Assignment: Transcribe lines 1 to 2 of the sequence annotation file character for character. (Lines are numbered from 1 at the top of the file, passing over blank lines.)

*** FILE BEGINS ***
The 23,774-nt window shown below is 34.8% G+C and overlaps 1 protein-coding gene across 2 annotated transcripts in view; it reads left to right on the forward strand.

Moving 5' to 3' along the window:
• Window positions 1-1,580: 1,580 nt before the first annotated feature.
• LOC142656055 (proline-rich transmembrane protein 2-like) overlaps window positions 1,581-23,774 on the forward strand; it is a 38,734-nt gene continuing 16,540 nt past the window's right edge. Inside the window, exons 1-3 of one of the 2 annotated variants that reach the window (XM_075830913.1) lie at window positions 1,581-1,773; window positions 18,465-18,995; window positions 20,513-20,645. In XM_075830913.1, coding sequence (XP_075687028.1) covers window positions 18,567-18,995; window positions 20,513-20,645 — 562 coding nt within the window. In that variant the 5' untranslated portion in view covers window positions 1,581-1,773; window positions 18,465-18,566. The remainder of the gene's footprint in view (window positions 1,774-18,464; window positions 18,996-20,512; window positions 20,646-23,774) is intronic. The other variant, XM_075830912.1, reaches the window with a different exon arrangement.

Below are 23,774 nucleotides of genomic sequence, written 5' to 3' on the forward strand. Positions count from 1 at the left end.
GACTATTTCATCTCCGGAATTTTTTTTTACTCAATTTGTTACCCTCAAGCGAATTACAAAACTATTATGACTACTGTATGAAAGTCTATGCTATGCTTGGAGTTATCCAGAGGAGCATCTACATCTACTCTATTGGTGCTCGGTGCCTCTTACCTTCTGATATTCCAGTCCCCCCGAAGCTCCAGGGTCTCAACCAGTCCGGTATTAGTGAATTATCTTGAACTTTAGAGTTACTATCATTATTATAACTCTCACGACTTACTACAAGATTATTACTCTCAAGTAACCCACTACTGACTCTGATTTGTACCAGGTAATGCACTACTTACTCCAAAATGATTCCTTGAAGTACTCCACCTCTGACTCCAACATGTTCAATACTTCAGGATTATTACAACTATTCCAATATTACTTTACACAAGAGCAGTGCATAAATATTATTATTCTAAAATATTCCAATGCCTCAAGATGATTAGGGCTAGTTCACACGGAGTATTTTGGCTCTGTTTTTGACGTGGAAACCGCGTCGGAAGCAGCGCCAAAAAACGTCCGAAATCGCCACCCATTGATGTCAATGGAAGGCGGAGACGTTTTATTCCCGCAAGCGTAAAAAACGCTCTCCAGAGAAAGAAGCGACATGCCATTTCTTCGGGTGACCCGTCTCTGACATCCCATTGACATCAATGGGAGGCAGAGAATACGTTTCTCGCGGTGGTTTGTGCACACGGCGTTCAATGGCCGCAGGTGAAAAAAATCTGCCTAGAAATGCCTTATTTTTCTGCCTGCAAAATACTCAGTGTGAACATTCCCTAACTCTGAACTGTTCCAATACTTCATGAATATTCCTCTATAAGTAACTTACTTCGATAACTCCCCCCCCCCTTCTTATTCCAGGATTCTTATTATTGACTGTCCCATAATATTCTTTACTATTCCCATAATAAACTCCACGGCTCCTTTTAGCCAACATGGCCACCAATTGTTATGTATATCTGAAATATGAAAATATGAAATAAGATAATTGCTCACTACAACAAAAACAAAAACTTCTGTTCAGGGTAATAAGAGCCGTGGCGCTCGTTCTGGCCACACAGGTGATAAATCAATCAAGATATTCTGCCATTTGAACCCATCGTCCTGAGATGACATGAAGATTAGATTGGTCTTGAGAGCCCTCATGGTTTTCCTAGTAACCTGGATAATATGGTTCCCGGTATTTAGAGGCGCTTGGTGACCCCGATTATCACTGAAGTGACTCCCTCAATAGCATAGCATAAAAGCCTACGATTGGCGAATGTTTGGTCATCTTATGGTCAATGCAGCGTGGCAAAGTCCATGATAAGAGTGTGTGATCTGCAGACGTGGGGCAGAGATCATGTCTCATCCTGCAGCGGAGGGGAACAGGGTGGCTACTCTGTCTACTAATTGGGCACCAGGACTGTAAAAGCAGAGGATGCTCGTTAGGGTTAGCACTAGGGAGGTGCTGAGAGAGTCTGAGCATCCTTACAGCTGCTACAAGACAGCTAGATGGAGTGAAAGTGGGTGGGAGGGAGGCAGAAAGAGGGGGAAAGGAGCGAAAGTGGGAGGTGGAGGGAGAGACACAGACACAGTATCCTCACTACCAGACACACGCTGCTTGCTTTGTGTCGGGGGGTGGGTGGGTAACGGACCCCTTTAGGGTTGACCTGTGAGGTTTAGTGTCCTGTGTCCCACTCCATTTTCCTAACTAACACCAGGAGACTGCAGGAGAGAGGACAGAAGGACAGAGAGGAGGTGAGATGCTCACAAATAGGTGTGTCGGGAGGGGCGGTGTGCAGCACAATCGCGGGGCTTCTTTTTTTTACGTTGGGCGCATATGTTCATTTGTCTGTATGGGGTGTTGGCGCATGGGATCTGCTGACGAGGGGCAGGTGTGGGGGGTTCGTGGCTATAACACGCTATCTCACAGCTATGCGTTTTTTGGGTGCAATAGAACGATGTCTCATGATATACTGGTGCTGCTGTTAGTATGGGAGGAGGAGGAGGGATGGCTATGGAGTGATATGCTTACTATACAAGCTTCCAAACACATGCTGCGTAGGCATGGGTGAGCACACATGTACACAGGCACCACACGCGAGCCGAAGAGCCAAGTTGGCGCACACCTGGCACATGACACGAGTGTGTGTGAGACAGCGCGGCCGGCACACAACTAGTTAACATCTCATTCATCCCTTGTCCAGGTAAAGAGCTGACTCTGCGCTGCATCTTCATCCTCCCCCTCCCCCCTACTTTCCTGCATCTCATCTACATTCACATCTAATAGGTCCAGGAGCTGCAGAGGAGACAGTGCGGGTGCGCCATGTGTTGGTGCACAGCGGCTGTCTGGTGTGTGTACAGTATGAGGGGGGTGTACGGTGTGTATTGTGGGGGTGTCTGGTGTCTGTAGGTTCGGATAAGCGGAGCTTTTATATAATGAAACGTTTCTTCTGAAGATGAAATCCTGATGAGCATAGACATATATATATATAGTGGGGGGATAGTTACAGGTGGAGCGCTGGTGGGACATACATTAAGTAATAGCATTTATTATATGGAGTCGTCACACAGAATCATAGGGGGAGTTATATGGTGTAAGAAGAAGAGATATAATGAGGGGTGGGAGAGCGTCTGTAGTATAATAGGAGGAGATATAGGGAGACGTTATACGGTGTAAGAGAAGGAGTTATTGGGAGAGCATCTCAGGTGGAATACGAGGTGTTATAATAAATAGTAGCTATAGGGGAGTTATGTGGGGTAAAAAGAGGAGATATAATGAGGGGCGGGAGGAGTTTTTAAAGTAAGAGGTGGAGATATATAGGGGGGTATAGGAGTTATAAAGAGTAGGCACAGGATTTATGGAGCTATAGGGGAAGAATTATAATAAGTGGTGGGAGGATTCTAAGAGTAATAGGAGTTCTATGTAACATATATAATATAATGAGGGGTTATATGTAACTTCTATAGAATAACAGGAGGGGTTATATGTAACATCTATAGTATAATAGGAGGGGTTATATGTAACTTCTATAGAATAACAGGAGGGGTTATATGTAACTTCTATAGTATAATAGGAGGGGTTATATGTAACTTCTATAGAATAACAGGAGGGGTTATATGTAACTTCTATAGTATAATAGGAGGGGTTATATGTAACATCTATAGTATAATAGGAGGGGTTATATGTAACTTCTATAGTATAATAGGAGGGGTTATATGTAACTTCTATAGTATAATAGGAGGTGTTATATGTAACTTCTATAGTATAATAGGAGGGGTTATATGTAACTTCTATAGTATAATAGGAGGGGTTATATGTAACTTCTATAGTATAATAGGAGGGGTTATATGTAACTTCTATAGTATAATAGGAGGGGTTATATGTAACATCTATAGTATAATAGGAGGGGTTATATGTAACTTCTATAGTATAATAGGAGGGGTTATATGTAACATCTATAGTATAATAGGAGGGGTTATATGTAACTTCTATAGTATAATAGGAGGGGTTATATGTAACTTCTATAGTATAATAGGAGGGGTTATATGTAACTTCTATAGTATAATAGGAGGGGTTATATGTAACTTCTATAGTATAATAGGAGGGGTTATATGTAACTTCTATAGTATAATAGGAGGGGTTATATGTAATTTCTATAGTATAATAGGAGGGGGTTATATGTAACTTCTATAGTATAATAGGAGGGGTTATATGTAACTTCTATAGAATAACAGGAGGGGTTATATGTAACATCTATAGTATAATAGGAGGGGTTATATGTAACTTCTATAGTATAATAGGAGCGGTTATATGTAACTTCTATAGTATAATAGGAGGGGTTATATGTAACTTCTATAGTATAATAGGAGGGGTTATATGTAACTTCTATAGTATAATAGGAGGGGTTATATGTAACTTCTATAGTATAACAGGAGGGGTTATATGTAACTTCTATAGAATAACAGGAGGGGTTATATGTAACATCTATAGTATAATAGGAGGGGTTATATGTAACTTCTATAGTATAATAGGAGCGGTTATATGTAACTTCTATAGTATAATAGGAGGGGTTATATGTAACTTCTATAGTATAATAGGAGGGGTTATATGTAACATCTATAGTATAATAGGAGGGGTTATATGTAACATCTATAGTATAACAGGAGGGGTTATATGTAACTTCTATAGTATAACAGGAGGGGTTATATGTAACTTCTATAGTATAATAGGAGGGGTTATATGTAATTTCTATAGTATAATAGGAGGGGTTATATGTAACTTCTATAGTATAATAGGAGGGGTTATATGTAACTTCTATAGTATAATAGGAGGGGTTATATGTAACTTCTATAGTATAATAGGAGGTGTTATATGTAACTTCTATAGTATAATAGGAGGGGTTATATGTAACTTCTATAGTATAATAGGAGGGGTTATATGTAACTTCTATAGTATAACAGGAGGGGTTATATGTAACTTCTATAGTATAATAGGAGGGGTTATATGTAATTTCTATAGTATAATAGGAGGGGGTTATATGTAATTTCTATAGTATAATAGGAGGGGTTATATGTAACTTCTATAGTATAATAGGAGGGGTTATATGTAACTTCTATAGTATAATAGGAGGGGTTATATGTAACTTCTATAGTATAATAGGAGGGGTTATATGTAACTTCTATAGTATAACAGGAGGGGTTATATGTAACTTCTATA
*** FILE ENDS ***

The 23,774-nt window shown below is 34.8% G+C and overlaps 1 protein-coding gene across 2 annotated transcripts in view; it reads left to right on the forward strand.

Moving 5' to 3' along the window: